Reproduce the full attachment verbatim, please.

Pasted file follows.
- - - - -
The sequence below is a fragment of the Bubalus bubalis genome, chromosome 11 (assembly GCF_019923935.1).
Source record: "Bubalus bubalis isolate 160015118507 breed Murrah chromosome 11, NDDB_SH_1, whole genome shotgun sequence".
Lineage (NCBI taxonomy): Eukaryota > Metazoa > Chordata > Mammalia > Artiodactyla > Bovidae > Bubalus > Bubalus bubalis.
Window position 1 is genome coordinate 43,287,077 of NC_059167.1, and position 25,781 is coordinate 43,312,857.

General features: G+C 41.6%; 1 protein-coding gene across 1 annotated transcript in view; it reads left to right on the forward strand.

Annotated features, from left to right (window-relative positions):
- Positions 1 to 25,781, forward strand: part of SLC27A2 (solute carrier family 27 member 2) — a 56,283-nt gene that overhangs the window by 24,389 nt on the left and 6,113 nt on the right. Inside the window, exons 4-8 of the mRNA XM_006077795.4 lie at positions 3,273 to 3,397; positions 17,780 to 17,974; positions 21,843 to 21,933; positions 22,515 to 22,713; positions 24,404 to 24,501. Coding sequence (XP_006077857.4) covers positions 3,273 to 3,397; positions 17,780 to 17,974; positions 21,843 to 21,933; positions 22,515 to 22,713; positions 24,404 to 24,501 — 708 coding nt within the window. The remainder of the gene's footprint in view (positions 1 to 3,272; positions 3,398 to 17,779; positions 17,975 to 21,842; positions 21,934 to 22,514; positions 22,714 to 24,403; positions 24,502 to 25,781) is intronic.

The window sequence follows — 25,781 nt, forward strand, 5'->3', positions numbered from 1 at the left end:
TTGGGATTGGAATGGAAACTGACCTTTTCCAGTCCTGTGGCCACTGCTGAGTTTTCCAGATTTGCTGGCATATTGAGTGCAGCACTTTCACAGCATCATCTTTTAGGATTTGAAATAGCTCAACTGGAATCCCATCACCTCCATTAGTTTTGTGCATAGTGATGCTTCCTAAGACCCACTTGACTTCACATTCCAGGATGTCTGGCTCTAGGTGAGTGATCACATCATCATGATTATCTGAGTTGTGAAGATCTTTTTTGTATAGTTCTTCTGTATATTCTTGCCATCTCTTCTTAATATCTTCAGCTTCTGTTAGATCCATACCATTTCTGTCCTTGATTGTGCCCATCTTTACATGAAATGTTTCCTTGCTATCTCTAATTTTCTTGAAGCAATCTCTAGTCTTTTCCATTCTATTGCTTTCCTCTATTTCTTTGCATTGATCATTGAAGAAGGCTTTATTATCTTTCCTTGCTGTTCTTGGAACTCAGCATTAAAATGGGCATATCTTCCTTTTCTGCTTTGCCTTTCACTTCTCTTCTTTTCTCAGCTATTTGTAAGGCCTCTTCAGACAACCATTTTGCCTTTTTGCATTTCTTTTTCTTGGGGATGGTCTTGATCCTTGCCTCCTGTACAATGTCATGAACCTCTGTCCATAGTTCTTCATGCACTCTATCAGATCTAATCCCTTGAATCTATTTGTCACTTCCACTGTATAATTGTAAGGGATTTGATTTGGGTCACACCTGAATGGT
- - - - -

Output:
The sequence below is a fragment of the Bubalus bubalis genome, chromosome 11 (assembly GCF_019923935.1).
Source record: "Bubalus bubalis isolate 160015118507 breed Murrah chromosome 11, NDDB_SH_1, whole genome shotgun sequence".
Lineage (NCBI taxonomy): Eukaryota > Metazoa > Chordata > Mammalia > Artiodactyla > Bovidae > Bubalus > Bubalus bubalis.
Window position 1 is genome coordinate 43,287,077 of NC_059167.1, and position 25,781 is coordinate 43,312,857.

General features: G+C 41.6%; 1 protein-coding gene across 1 annotated transcript in view; it reads left to right on the forward strand.

Annotated features, from left to right (window-relative positions):
- Positions 1 to 25,781, forward strand: part of SLC27A2 (solute carrier family 27 member 2) — a 56,283-nt gene that overhangs the window by 24,389 nt on the left and 6,113 nt on the right. Inside the window, exons 4-8 of the mRNA XM_006077795.4 lie at positions 3,273 to 3,397; positions 17,780 to 17,974; positions 21,843 to 21,933; positions 22,515 to 22,713; positions 24,404 to 24,501. Coding sequence (XP_006077857.4) covers positions 3,273 to 3,397; positions 17,780 to 17,974; positions 21,843 to 21,933; positions 22,515 to 22,713; positions 24,404 to 24,501 — 708 coding nt within the window. The remainder of the gene's footprint in view (positions 1 to 3,272; positions 3,398 to 17,779; positions 17,975 to 21,842; positions 21,934 to 22,514; positions 22,714 to 24,403; positions 24,502 to 25,781) is intronic.

The window sequence follows — 25,781 nt, forward strand, 5'->3', positions numbered from 1 at the left end:
TTGGGATTGGAATGGAAACTGACCTTTTCCAGTCCTGTGGCCACTGCTGAGTTTTCCAGATTTGCTGGCATATTGAGTGCAGCACTTTCACAGCATCATCTTTTAGGATTTGAAATAGCTCAACTGGAATCCCATCACCTCCATTAGTTTTGTGCATAGTGATGCTTCCTAAGACCCACTTGACTTCACATTCCAGGATGTCTGGCTCTAGGTGAGTGATCACATCATCATGATTATCTGAGTTGTGAAGATCTTTTTTGTATAGTTCTTCTGTATATTCTTGCCATCTCTTCTTAATATCTTCAGCTTCTGTTAGATCCATACCATTTCTGTCCTTGATTGTGCCCATCTTTACATGAAATGTTTCCTTGCTATCTCTAATTTTCTTGAAGCAATCTCTAGTCTTTTCCATTCTATTGCTTTCCTCTATTTCTTTGCATTGATCATTGAAGAAGGCTTTATTATCTTTCCTTGCTGTTCTTGGAACTCAGCATTAAAATGGGCATATCTTCCTTTTCTGCTTTGCCTTTCACTTCTCTTCTTTTCTCAGCTATTTGTAAGGCCTCTTCAGACAACCATTTTGCCTTTTTGCATTTCTTTTTCTTGGGGATGGTCTTGATCCTTGCCTCCTGTACAATGTCATGAACCTCTGTCCATAGTTCTTCATGCACTCTATCAGATCTAATCCCTTGAATCTATTTGTCACTTCCACTGTATAATTGTAAGGGATTTGATTTGGGTCACACCTGAATGGT